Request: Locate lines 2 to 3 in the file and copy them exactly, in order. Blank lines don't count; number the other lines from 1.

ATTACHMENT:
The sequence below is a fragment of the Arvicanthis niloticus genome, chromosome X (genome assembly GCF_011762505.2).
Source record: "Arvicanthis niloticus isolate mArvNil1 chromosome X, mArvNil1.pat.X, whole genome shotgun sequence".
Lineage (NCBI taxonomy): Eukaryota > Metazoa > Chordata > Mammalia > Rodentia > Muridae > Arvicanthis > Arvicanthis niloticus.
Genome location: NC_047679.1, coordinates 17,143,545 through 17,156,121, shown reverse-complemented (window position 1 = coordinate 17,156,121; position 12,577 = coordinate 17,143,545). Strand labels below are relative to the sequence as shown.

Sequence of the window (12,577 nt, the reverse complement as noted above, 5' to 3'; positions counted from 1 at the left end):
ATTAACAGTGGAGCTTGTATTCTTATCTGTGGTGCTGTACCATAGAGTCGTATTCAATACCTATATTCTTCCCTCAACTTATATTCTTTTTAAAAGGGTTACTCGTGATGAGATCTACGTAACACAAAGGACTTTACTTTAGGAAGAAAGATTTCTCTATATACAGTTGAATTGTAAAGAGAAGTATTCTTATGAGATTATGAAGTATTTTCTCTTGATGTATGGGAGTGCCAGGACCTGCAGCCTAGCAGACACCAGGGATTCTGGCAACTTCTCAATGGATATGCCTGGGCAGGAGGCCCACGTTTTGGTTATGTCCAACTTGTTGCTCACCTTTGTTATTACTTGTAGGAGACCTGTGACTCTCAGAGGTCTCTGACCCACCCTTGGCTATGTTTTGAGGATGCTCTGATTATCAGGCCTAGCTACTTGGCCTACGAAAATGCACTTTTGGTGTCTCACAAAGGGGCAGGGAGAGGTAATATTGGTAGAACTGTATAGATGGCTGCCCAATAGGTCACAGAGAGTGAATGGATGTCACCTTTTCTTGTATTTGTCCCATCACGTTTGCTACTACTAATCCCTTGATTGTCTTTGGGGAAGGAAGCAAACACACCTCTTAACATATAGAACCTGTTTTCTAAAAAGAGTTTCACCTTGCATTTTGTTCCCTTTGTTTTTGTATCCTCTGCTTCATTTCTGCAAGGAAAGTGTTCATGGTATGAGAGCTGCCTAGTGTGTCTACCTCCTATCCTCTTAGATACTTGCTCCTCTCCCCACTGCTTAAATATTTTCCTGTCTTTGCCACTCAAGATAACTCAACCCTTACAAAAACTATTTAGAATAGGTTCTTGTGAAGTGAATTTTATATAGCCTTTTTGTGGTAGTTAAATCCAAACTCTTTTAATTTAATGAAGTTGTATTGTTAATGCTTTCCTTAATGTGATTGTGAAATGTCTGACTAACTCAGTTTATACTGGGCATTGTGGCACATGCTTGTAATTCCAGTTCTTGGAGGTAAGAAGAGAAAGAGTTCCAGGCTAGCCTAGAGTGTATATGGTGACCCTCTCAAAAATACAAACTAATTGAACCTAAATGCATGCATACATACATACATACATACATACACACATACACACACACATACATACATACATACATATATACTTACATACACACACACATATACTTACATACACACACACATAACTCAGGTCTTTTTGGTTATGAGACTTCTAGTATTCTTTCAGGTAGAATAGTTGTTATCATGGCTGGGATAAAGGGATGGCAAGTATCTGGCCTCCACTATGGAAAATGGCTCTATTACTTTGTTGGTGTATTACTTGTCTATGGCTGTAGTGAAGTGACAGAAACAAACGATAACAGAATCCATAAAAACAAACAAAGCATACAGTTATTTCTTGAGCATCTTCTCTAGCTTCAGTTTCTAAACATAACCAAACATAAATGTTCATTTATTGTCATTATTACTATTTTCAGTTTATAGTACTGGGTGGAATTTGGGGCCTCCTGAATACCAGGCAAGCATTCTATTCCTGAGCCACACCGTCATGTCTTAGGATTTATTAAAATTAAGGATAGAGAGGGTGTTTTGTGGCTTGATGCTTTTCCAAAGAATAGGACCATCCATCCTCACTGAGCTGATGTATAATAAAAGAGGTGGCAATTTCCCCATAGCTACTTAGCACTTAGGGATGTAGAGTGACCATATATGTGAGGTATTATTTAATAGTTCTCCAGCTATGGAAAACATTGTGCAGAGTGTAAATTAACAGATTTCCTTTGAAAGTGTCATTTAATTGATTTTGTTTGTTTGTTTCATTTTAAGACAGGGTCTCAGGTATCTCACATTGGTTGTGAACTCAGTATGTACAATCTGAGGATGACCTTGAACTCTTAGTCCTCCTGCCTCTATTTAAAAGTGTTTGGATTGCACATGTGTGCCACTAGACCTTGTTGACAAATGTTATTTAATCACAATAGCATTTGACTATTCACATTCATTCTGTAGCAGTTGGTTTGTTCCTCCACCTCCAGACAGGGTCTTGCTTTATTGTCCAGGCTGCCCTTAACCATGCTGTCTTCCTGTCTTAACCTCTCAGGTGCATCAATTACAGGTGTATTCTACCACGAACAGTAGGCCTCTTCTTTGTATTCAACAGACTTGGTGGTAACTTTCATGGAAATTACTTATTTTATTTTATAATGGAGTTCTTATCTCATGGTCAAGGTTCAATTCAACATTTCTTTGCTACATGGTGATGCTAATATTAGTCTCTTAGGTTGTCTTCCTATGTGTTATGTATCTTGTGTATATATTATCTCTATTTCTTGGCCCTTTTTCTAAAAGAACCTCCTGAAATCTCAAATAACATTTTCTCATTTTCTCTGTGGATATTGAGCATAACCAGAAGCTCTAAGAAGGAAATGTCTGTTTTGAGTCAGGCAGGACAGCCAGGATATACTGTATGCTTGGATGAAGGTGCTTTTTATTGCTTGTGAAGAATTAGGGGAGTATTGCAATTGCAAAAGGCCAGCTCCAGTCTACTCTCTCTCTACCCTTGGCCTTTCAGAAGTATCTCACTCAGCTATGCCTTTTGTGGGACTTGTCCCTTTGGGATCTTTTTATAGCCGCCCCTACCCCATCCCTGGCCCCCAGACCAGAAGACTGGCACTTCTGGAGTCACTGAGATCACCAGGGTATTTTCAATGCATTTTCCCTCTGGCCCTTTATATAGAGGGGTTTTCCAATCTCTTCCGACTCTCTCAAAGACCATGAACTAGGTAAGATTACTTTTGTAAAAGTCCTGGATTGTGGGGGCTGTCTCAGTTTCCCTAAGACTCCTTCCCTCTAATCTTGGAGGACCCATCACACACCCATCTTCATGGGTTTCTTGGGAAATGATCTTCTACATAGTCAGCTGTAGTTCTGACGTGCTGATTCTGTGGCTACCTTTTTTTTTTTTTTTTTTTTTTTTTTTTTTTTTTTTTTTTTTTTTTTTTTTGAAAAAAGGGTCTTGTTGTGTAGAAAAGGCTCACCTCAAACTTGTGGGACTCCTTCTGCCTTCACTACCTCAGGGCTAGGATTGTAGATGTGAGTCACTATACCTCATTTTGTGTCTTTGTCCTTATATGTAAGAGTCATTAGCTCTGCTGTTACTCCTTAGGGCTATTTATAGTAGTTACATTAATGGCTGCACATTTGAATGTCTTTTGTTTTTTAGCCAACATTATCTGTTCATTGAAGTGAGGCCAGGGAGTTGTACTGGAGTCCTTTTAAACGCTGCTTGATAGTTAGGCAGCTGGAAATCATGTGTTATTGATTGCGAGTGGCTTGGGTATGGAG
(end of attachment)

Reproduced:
Source record: "Arvicanthis niloticus isolate mArvNil1 chromosome X, mArvNil1.pat.X, whole genome shotgun sequence".
Lineage (NCBI taxonomy): Eukaryota > Metazoa > Chordata > Mammalia > Rodentia > Muridae > Arvicanthis > Arvicanthis niloticus.